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Feasibility and safety of low-flow extracorporeal CO2 removal managed with a renal replacement platform to enhance lung-protective ventilation of patients with mild-to-moderate ARDS

Overview of attention for article published in Critical Care, May 2018
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  • In the top 25% of all research outputs scored by Altmetric
  • High Attention Score compared to outputs of the same age (80th percentile)

Mentioned by

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18 tweeters
facebook
2 Facebook pages

Citations

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49 Dimensions

Readers on

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73 Mendeley
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Title
Feasibility and safety of low-flow extracorporeal CO2 removal managed with a renal replacement platform to enhance lung-protective ventilation of patients with mild-to-moderate ARDS
Published in
Critical Care, May 2018
DOI 10.1186/s13054-018-2038-5
Pubmed ID
Authors

Matthieu Schmidt, Samir Jaber, Elie Zogheib, Thomas Godet, Gilles Capellier, Alain Combes

Abstract

Extracorporeal carbon-dioxide removal (ECCO2R) might allow ultraprotective mechanical ventilation with lower tidal volume (VT) (< 6 ml/kg predicted body weight), plateau pressure (Pplat) (< 30 cmH2O), and driving pressure to limit ventilator-induced lung injury. This study was undertaken to assess the feasibility and safety of ECCO2R managed with a renal replacement therapy (RRT) platform to enable very low tidal volume ventilation of patients with mild-to-moderate acute respiratory distress syndrome (ARDS). Twenty patients with mild (n = 8) or moderate (n = 12) ARDS were included. VT was gradually lowered from 6 to 5, 4.5, and 4 ml/kg, and PEEP adjusted to reach 23 ≤ Pplat ≤ 25 cmH2O. Standalone ECCO2R (no hemofilter associated with the RRT platform) was initiated when arterial PaCO2 increased by > 20% from its initial value. Ventilation parameters (VT, respiratory rate, PEEP), respiratory system compliance, Pplat and driving pressure, arterial blood gases, and ECCO2R-system operational characteristics were collected during at least 24 h of very low tidal volume ventilation. Complications, day-28 mortality, need for adjuvant therapies, and data on weaning off ECCO2R and mechanical ventilation were also recorded. While VT was reduced from 6 to 4 ml/kg and Pplat kept < 25 cmH2O, PEEP was significantly increased from 13.4 ± 3.6 cmH2O at baseline to 15.0 ± 3.4 cmH2O, and the driving pressure was significantly reduced from 13.0 ± 4.8 to 7.9 ± 3.2 cmH2O (both p < 0.05). The PaO2/FiO2 ratio and respiratory-system compliance were not modified after VT reduction. Mild respiratory acidosis occurred, with mean PaCO2 increasing from 43 ± 8 to 53 ± 9 mmHg and mean pH decreasing from 7.39 ± 0.1 to 7.32 ± 0.10 from baseline to 4 ml/kg VT, while the respiratory rate was not altered. Mean extracorporeal blood flow, sweep-gas flow, and CO2 removal were 421 ± 40 ml/min, 10 ± 0.3 L/min, and 51 ± 26 ml/min, respectively. Mean treatment duration was 31 ± 22 h. Day-28 mortality was 15%. A low-flow ECCO2R device managed with an RRT platform easily and safely enabled very low tidal volume ventilation with moderate increase in PaCO2 in patients with mild-to-moderate ARDS. ClinicalTrials.gov, NCT02606240. Registered on 17 November 2015.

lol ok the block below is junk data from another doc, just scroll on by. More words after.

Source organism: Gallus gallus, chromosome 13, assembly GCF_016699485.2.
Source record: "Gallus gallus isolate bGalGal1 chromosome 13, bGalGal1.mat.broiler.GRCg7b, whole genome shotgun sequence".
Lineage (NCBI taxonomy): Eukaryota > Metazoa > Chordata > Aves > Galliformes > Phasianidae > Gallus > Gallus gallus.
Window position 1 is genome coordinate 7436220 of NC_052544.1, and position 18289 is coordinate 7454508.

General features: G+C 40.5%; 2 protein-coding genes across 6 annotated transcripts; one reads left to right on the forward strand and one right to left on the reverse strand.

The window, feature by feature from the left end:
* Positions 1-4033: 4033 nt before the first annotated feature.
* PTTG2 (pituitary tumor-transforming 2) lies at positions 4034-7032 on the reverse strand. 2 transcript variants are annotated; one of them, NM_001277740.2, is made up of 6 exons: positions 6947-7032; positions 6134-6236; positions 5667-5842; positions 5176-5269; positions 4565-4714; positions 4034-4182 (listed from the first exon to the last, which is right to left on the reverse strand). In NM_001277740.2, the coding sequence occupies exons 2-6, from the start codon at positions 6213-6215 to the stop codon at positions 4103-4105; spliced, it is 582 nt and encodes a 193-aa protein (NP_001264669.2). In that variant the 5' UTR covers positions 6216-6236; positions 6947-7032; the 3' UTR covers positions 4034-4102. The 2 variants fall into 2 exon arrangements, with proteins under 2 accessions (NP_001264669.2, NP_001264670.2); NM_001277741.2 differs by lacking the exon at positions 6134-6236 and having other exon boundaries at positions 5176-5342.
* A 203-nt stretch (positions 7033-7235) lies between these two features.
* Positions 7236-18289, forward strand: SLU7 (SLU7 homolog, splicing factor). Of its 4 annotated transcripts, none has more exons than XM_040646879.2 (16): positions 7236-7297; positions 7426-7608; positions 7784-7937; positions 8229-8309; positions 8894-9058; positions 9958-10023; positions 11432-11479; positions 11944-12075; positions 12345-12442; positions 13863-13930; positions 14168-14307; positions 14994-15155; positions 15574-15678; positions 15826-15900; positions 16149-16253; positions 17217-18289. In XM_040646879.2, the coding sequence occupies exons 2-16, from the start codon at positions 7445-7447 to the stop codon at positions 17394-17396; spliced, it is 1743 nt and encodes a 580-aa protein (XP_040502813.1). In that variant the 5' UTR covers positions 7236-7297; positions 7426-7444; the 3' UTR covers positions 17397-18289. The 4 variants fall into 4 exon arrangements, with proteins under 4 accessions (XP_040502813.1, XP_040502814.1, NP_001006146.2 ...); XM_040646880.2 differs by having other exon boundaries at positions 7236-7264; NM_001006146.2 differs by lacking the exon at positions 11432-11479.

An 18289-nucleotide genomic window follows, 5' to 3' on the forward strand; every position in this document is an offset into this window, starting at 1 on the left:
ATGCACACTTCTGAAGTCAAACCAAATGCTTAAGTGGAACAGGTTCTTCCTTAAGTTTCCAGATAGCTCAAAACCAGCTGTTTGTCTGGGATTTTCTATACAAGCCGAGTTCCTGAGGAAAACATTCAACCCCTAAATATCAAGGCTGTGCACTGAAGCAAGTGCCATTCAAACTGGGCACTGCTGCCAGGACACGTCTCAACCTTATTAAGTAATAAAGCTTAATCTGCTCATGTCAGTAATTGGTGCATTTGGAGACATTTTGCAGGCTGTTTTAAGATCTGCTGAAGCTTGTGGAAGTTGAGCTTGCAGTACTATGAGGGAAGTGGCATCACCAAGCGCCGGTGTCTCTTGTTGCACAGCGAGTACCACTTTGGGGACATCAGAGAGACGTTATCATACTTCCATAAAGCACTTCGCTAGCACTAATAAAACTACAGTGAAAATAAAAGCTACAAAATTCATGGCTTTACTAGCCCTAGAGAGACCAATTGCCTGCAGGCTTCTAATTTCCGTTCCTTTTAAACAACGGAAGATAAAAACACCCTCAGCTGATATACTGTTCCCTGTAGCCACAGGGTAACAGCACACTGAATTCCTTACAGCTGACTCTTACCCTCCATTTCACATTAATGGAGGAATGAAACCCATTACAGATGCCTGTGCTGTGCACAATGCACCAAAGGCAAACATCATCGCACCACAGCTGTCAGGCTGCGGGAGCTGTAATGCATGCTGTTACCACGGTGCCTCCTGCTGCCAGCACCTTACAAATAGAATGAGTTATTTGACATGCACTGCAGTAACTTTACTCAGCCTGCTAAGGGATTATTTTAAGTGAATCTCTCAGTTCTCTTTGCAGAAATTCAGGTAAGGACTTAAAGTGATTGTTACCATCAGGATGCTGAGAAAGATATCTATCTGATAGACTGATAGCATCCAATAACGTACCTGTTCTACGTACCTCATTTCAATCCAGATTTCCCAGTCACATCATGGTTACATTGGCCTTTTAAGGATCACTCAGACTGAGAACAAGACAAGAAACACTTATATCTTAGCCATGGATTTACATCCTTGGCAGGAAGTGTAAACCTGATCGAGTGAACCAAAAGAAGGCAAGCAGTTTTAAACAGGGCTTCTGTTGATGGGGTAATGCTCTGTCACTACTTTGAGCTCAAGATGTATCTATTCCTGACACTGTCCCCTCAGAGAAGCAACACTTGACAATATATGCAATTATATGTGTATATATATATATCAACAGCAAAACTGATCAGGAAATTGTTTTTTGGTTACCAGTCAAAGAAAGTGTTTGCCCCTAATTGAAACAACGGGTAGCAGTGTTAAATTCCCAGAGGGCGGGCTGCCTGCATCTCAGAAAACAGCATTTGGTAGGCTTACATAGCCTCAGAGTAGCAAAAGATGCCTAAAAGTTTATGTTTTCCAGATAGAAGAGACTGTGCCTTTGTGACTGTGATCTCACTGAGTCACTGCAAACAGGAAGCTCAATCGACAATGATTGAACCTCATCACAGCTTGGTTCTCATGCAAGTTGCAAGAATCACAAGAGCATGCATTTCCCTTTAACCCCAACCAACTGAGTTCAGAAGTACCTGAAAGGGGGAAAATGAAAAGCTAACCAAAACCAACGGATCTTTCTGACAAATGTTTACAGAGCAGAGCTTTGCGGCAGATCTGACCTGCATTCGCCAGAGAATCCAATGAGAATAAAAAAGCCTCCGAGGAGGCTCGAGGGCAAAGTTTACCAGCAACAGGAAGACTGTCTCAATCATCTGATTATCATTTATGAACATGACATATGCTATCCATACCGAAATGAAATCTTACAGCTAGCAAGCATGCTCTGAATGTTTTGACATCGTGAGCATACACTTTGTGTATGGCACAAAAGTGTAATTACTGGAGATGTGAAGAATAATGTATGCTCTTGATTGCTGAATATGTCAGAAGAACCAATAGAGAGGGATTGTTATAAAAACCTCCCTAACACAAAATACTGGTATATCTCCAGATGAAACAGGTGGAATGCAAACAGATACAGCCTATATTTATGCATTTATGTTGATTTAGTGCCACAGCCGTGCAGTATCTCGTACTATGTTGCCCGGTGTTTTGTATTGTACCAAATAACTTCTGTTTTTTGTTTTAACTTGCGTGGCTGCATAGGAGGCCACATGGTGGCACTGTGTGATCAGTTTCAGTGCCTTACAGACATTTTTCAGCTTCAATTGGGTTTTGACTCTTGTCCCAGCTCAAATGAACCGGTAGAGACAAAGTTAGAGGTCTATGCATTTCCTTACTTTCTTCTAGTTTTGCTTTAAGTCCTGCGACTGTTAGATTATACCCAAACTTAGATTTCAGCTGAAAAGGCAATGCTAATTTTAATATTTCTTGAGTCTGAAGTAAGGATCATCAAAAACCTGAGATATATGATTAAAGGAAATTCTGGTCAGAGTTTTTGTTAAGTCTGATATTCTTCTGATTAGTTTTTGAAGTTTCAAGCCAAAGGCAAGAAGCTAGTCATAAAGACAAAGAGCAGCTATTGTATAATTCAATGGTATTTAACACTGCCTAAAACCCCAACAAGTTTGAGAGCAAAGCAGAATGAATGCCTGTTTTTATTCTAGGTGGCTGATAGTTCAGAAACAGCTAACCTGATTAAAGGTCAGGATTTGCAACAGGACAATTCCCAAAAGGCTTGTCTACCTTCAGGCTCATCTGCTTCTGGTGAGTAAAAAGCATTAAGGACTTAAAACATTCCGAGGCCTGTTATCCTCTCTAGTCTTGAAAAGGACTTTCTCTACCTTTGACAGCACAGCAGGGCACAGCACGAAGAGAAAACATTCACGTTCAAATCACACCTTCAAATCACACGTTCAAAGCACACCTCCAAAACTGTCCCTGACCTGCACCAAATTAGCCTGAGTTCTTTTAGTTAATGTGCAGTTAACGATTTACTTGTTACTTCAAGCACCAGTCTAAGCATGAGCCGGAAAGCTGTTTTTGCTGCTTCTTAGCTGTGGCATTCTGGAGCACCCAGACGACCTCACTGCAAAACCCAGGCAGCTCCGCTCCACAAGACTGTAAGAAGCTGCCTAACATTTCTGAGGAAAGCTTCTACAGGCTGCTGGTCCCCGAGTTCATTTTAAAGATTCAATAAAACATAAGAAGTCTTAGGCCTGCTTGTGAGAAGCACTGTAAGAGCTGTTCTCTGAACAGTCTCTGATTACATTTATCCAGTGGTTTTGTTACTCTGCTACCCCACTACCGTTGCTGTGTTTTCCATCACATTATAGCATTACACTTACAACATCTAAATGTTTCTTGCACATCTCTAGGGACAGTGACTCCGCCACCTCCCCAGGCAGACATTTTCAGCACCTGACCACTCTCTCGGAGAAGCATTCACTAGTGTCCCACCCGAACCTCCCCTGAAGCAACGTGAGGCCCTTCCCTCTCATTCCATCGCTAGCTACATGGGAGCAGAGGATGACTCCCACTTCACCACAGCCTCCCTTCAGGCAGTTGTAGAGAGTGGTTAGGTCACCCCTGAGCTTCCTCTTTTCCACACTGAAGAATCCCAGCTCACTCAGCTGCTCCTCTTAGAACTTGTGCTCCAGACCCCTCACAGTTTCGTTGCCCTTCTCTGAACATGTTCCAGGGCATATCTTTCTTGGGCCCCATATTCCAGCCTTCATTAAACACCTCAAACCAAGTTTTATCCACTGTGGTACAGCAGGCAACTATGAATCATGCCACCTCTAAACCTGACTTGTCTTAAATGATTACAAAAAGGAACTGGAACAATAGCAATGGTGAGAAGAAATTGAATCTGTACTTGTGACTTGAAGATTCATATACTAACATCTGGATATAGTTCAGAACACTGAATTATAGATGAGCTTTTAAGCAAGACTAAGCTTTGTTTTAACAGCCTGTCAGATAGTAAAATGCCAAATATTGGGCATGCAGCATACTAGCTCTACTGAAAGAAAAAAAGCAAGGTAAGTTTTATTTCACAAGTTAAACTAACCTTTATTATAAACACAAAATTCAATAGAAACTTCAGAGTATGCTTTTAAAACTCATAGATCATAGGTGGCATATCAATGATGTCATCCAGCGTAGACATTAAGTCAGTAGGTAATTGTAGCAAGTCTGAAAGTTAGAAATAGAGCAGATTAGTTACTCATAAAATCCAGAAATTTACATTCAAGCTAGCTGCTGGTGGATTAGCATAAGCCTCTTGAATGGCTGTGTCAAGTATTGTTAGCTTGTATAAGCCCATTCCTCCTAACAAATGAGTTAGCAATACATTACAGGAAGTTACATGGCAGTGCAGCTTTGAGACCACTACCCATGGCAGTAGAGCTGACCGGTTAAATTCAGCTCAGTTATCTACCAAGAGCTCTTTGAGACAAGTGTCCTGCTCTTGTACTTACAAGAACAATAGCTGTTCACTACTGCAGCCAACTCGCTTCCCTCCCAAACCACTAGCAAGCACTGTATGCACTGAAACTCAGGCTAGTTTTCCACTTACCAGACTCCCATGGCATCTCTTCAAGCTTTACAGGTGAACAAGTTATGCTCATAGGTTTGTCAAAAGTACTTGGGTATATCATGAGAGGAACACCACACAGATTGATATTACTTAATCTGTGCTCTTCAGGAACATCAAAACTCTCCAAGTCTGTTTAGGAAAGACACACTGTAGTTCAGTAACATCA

Twitter Demographics

The data shown below were collected from the profiles of 18 tweeters who shared this research output. Click here to find out more about how the information was compiled.

Mendeley readers

The data shown below were compiled from readership statistics for 73 Mendeley readers of this research output. Click here to see the associated Mendeley record.

Geographical breakdown

Country Count As %
Unknown 73 100%

Demographic breakdown

Readers by professional status Count As %
Researcher 14 19%
Other 10 14%
Student > Ph. D. Student 8 11%
Student > Bachelor 7 10%
Professor > Associate Professor 5 7%
Other 16 22%
Unknown 13 18%
Readers by discipline Count As %
Medicine and Dentistry 39 53%
Engineering 3 4%
Pharmacology, Toxicology and Pharmaceutical Science 2 3%
Nursing and Health Professions 2 3%
Agricultural and Biological Sciences 2 3%
Other 7 10%
Unknown 18 25%

Attention Score in Context

This research output has an Altmetric Attention Score of 10. This is our high-level measure of the quality and quantity of online attention that it has received. This Attention Score, as well as the ranking and number of research outputs shown below, was calculated when the research output was last mentioned on 19 February 2019.
All research outputs
#2,407,747
of 19,141,916 outputs
Outputs from Critical Care
#2,030
of 5,556 outputs
Outputs of similar age
#55,523
of 291,014 outputs
Outputs of similar age from Critical Care
#1
of 1 outputs
Altmetric has tracked 19,141,916 research outputs across all sources so far. Compared to these this one has done well and is in the 87th percentile: it's in the top 25% of all research outputs ever tracked by Altmetric.
So far Altmetric has tracked 5,556 research outputs from this source. They typically receive a lot more attention than average, with a mean Attention Score of 17.4. This one has gotten more attention than average, scoring higher than 63% of its peers.
Older research outputs will score higher simply because they've had more time to accumulate mentions. To account for age we can compare this Altmetric Attention Score to the 291,014 tracked outputs that were published within six weeks on either side of this one in any source. This one has done well, scoring higher than 80% of its contemporaries.
We're also able to compare this research output to 1 others from the same source and published within six weeks on either side of this one. This one has scored higher than all of them